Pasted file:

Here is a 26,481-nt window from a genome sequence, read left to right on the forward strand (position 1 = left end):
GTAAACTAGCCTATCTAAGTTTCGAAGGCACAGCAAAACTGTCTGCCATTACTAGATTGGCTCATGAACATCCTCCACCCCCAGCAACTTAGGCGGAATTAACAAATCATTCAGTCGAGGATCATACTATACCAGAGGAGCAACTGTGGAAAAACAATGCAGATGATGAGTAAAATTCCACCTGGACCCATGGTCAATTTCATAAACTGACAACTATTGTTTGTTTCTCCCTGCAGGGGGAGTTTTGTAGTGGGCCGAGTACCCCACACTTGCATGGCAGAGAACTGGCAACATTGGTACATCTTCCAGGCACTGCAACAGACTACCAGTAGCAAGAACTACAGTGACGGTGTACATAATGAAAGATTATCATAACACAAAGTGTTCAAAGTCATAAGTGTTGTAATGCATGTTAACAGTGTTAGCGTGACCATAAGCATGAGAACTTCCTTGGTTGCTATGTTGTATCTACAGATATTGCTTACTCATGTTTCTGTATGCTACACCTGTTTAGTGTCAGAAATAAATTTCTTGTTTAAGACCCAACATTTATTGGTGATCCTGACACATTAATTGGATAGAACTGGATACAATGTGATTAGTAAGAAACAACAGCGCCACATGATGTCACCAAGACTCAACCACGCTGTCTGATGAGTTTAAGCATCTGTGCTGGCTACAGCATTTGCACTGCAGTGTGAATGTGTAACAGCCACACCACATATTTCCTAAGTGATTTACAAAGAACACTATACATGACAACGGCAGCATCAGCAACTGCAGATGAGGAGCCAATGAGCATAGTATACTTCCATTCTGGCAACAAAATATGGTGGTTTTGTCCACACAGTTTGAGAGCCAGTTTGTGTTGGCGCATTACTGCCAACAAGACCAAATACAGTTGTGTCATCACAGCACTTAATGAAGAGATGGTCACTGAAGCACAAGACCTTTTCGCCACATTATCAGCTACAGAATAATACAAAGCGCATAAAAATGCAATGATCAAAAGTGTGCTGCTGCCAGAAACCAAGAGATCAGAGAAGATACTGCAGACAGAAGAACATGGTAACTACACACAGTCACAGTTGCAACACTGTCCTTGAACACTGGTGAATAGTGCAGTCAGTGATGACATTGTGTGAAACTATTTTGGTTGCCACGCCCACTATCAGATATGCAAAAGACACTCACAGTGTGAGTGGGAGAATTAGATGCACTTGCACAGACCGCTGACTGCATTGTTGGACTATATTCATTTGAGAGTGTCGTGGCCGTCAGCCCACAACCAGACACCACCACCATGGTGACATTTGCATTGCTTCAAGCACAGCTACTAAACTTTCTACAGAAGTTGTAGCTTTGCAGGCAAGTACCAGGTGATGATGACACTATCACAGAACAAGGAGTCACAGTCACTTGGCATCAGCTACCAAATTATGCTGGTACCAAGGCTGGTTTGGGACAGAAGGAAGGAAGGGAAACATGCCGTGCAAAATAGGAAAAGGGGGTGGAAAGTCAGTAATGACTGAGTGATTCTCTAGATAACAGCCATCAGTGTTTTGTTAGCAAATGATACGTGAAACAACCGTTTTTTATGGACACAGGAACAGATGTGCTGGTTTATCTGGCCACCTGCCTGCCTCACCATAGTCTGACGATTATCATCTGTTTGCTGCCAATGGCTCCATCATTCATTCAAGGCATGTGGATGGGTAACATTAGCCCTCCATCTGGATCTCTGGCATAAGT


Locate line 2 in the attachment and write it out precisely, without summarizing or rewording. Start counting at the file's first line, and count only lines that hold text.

GTAAACTAGCCTATCTAAGTTTCGAAGGCACAGCAAAACTGTCTGCCATTACTAGATTGGCTCATGAACATCCTCCACCCCCAGCAACTTAGGCGGAATTAACAAATCATTCAGTCGAGGATCATACTATACCAGAGGAGCAACTGTGGAAAAACAATGCAGATGATGAGTAAAATTCCACCTGGACCCATGGTCAATTTCATAAACTGACAACTATTGTTTGTTTCTCCCTGCAGGGGGAGTTTTGTAGTGGGCCGAGTACCCCACACTTGCATGGCAGAGAACTGGCAACATTGGTACATCTTCCAGGCACTGCAACAGACTACCAGTAGCAAGAACTACAGTGACGGTGTACATAATGAAAGATTATCATAACACAAAGTGTTCAAAGTCATAAGTGTTGTAATGCATGTTAACAGTGTTAGCGTGACCATAAGCATGAGAACTTCCTTGGTTGCTATGTTGTATCTACAGATATTGCTTACTCATGTTTCTGTATGCTACACCTGTTTAGTGTCAGAAATAAATTTCTTGTTTAAGACCCAACATTTATTGGTGATCCTGACACATTAATTGGATAGAACTGGATACAATGTGATTAGTAAGAAACAACAGCGCCACATGATGTCACCAAGACTCAACCACGCTGTCTGATGAGTTTAAGCATCTGTGCTGGCTACAGCATTTGCACTGCAGTGTGAATGTGTAACAGCCACACCACATATTTCCTAAGTGATTTACAAAGAACACTATACATGACAACGGCAGCATCAGCAACTGCAGATGAGGAGCCAATGAGCATAGTATACTTCCATTCTGGCAACAAAATATGGTGGTTTTGTCCACACAGTTTGAGAGCCAGTTTGTGTTGGCGCATTACTGCCAACAAGACCAAATACAGTTGTGTCATCACAGCACTTAATGAAGAGATGGTCACTGAAGCACAAGACCTTTTCGCCACATTATCAGCTACAGAATAATACAAAGCGCATAAAAATGCAATGATCAAAAGTGTGCTGCTGCCAGAAACCAAGAGATCAGAGAAGATACTGCAGACAGAAGAACATGGTAACTACACACAGTCACAGTTGCAACACTGTCCTTGAACACTGGTGAATAGTGCAGTCAGTGATGACATTGTGTGAAACTATTTTGGTTGCCACGCCCACTATCAGATATGCAAAAGACACTCACAGTGTGAGTGGGAGAATTAGATGCACTTGCACAGACCGCTGACTGCATTGTTGGACTATATTCATTTGAGAGTGTCGTGGCCGTCAGCCCACAACCAGACACCACCACCATGGTGACATTTGCATTGCTTCAAGCACAGCTACTAAACTTTCTACAGAAGTTGTAGCTTTGCAGGCAAGTACCAGGTGATGATGACACTATCACAGAACAAGGAGTCACAGTCACTTGGCATCAGCTACCAAATTATGCTGGTACCAAGGCTGGTTTGGGACAGAAGGAAGGAAGGGAAACATGCCGTGCAAAATAGGAAAAGGGGGTGGAAAGTCAGTAATGACTGAGTGATTCTCTAGATAACAGCCATCAGTGTTTTGTTAGCAAATGATACGTGAAACAACCGTTTTTTATGGACACAGGAACAGATGTGCTGGTTTATCTGGCCACCTGCCTGCCTCACCATAGTCTGACGATTATCATCTGTTTGCTGCCAATGGCTCCATCATTCATTCAAGGCATGTGGATGGGTAACATTAGCCCTCCATCTGGATCTCTGGCATAAGT